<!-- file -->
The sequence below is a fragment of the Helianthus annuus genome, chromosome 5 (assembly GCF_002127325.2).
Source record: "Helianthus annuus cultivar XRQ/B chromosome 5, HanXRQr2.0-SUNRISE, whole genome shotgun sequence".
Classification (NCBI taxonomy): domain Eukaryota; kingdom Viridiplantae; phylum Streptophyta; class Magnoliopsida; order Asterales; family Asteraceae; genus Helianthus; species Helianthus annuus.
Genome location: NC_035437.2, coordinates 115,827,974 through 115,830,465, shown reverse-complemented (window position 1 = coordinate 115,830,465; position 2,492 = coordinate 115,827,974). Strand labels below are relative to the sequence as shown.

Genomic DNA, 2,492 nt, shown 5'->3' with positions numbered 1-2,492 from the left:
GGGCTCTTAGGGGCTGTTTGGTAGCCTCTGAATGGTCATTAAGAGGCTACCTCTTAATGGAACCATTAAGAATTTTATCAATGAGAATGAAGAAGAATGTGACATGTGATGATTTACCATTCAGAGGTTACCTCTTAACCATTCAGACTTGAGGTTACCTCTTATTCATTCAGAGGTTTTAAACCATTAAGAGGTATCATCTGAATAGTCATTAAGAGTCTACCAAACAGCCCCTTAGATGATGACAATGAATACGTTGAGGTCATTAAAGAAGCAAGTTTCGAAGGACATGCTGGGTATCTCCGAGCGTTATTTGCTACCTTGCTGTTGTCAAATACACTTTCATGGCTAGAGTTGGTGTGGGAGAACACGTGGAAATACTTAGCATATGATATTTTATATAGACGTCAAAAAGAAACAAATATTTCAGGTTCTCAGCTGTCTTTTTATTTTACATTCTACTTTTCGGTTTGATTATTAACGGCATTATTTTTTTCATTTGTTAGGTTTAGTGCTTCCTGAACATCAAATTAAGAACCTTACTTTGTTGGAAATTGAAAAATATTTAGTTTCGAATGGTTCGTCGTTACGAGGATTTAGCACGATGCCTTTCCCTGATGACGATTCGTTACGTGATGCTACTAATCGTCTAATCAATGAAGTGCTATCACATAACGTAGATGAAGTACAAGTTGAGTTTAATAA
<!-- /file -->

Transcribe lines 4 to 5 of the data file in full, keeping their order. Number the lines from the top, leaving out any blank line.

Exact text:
Genome location: NC_035437.2, coordinates 115,827,974 through 115,830,465, shown reverse-complemented (window position 1 = coordinate 115,830,465; position 2,492 = coordinate 115,827,974). Strand labels below are relative to the sequence as shown.

Genomic DNA, 2,492 nt, shown 5'->3' with positions numbered 1-2,492 from the left: